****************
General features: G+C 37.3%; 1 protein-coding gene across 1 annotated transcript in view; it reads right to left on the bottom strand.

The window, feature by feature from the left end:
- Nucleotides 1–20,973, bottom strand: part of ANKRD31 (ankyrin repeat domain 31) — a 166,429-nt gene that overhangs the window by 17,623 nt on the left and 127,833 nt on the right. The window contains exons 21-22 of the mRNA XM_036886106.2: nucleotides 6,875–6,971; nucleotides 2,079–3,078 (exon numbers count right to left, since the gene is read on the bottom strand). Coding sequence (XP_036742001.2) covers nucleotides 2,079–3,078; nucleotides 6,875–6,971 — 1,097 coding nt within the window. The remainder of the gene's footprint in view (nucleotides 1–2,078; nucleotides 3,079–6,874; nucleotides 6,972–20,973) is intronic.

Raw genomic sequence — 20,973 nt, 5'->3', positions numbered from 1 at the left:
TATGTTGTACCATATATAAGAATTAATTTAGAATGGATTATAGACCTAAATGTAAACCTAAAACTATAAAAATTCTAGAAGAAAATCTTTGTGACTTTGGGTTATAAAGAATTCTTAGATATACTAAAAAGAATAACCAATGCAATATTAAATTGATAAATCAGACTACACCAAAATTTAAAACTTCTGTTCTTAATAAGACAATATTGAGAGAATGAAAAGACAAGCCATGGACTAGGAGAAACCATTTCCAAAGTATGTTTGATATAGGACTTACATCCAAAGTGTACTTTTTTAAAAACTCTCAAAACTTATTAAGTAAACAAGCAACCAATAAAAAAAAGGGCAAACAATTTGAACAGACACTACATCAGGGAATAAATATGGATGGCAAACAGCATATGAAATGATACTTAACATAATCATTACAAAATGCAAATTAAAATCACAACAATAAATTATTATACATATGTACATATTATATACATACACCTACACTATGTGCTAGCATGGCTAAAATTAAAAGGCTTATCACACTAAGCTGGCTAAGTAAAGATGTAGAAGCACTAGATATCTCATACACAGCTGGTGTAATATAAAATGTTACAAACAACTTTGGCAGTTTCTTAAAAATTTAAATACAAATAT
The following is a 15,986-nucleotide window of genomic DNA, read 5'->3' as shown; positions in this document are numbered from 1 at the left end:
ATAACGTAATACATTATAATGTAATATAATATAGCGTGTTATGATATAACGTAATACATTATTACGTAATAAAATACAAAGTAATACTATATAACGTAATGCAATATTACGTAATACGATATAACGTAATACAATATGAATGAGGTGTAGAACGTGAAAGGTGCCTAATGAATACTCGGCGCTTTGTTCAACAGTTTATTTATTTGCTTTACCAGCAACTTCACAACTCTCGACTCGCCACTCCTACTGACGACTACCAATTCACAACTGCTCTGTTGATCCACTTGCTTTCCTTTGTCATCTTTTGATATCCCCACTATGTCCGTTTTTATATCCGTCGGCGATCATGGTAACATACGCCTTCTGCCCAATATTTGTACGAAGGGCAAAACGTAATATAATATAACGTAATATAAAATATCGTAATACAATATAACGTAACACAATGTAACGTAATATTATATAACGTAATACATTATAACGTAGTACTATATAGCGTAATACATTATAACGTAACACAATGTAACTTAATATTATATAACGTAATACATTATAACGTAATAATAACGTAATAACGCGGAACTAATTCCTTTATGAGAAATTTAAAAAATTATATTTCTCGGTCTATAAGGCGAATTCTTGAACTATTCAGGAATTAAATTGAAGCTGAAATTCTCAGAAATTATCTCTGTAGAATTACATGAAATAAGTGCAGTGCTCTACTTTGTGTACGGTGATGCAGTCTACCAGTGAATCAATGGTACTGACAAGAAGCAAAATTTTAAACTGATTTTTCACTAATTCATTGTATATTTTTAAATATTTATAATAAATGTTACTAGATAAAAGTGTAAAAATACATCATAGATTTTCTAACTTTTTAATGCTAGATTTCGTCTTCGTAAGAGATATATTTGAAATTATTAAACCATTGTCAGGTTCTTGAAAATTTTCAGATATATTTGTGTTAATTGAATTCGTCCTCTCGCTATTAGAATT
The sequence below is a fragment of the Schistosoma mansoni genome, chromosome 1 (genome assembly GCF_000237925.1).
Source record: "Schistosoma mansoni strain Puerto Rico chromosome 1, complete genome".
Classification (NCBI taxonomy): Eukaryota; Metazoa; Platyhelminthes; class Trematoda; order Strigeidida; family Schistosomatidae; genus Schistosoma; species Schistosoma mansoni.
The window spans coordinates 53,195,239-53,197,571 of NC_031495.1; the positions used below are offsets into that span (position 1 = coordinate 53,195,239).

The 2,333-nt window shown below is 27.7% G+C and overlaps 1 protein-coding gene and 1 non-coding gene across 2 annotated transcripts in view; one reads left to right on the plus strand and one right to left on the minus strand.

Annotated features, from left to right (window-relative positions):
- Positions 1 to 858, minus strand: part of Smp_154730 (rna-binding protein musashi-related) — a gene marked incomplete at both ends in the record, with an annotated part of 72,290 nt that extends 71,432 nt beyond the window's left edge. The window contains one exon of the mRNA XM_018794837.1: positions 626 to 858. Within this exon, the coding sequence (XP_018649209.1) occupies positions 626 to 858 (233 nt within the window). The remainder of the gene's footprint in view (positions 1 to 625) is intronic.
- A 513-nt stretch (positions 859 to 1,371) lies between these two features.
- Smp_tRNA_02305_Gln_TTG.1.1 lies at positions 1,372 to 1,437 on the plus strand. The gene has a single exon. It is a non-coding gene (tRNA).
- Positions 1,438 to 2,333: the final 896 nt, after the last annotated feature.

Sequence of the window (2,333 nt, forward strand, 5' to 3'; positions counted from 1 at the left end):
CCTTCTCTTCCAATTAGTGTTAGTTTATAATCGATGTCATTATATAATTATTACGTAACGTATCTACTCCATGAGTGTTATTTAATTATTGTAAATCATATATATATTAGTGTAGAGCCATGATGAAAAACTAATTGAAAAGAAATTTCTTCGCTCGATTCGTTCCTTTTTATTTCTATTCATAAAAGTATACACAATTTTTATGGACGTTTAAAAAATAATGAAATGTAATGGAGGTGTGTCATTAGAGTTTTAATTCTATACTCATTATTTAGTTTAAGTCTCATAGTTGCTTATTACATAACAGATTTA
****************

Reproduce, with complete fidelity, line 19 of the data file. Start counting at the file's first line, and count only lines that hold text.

CCTTCTCTTCCAATTAGTGTTAGTTTATAATCGATGTCATTATATAATTATTACGTAACGTATCTACTCCATGAGTGTTATTTAATTATTGTAAATCATATATATATTAGTGTAGAGCCATGATGAAAAACTAATTGAAAAGAAATTTCTTCGCTCGATTCGTTCCTTTTTATTTCTATTCATAAAAGTATACACAATTTTTATGGACGTTTAAAAAATAATGAAATGTAATGGAGGTGTGTCATTAGAGTTTTAATTCTATACTCATTATTTAGTTTAAGTCTCATAGTTGCTTATTACATAACAGATTTA